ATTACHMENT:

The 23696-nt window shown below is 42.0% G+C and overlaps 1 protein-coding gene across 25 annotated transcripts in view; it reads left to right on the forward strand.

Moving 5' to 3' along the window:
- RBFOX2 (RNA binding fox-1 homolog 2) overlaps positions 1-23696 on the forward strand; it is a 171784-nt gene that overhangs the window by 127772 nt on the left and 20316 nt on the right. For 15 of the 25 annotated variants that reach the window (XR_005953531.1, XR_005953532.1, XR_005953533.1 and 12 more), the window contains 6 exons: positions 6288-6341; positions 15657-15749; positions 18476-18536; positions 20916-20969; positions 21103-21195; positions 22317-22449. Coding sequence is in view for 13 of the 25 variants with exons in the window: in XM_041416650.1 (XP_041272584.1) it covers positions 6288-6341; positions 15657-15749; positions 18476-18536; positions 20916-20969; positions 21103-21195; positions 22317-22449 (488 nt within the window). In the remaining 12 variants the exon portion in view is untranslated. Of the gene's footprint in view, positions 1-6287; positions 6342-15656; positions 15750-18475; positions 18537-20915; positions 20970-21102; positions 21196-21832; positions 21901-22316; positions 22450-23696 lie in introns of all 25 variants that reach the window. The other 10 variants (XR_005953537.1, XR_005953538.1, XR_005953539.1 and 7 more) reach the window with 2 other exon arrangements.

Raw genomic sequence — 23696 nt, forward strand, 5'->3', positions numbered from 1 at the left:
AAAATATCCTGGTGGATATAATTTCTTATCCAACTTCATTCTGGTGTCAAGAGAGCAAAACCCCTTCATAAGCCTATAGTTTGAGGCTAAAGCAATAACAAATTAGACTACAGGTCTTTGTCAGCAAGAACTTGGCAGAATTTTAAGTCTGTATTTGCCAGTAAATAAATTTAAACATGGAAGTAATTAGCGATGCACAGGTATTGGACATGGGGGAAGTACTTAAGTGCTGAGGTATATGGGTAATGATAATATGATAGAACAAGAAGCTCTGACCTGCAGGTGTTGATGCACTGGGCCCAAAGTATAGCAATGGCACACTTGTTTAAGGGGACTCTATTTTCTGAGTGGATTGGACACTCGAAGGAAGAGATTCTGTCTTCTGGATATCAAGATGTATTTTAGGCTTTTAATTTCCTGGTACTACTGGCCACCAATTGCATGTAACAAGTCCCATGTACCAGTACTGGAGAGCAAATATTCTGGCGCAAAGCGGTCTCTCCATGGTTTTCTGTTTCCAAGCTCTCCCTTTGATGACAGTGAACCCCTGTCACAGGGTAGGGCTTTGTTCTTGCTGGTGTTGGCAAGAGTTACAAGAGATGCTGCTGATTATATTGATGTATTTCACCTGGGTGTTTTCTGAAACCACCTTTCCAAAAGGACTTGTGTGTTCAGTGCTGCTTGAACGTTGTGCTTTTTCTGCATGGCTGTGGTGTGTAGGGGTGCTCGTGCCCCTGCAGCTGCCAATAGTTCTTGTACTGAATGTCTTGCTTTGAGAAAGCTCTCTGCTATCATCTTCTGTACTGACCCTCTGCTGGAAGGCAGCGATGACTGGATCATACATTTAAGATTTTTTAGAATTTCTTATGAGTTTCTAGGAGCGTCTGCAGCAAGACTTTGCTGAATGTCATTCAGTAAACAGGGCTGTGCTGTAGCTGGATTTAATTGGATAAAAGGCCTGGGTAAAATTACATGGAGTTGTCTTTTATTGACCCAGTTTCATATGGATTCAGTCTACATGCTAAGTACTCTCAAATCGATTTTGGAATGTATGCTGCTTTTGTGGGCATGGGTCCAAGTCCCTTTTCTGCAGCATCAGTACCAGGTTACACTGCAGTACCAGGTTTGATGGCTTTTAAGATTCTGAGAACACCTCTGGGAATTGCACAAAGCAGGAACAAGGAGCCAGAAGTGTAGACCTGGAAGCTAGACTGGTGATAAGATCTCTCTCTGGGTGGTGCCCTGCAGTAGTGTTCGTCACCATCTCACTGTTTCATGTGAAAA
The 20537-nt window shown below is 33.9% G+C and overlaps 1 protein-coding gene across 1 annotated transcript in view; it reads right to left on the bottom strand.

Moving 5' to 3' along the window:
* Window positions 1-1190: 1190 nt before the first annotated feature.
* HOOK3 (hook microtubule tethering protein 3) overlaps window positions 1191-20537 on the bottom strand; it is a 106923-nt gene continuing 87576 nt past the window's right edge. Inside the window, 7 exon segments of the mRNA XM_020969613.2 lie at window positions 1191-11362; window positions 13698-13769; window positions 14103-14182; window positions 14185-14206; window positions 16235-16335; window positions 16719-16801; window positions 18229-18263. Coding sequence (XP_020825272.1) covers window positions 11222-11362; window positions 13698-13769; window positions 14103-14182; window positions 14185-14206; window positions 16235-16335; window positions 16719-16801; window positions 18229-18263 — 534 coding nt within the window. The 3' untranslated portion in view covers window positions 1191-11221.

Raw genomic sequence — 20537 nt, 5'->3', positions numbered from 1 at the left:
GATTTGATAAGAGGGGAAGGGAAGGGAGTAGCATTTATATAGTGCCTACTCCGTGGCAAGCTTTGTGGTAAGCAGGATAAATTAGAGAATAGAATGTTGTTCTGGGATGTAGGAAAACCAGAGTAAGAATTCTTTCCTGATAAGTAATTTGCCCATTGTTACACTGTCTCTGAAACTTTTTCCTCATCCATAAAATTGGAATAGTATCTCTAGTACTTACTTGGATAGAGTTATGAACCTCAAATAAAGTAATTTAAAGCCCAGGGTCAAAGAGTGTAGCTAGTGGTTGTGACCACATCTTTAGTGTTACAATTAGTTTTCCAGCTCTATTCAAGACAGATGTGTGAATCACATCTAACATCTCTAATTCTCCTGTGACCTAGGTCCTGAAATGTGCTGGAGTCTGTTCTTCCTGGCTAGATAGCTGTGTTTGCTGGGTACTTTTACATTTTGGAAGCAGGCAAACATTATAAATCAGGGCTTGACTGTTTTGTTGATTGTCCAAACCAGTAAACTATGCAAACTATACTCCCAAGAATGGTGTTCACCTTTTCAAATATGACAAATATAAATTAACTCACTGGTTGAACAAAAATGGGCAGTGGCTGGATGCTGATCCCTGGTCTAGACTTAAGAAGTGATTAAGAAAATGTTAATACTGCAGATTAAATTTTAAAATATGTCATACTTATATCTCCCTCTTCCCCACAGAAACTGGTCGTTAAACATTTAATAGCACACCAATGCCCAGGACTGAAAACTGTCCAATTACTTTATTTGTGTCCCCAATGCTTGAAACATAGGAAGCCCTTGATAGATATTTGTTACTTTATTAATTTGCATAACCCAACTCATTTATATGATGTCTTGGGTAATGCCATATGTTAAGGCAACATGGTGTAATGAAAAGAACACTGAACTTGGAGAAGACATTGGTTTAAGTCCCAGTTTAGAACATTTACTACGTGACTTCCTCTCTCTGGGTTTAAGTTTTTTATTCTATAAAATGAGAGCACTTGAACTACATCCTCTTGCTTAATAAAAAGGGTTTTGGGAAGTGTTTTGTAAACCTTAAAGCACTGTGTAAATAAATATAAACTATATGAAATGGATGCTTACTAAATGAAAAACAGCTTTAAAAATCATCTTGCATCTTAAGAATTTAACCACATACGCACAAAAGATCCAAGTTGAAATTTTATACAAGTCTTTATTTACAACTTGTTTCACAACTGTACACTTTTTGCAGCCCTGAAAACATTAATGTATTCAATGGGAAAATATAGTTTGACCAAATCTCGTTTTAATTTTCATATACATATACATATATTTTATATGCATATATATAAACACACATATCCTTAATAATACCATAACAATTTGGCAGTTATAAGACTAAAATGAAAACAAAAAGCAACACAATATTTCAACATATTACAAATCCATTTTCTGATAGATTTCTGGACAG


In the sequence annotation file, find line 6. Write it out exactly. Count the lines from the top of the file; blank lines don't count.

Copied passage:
The 20537-nt window shown below is 33.9% G+C and overlaps 1 protein-coding gene across 1 annotated transcript in view; it reads right to left on the bottom strand.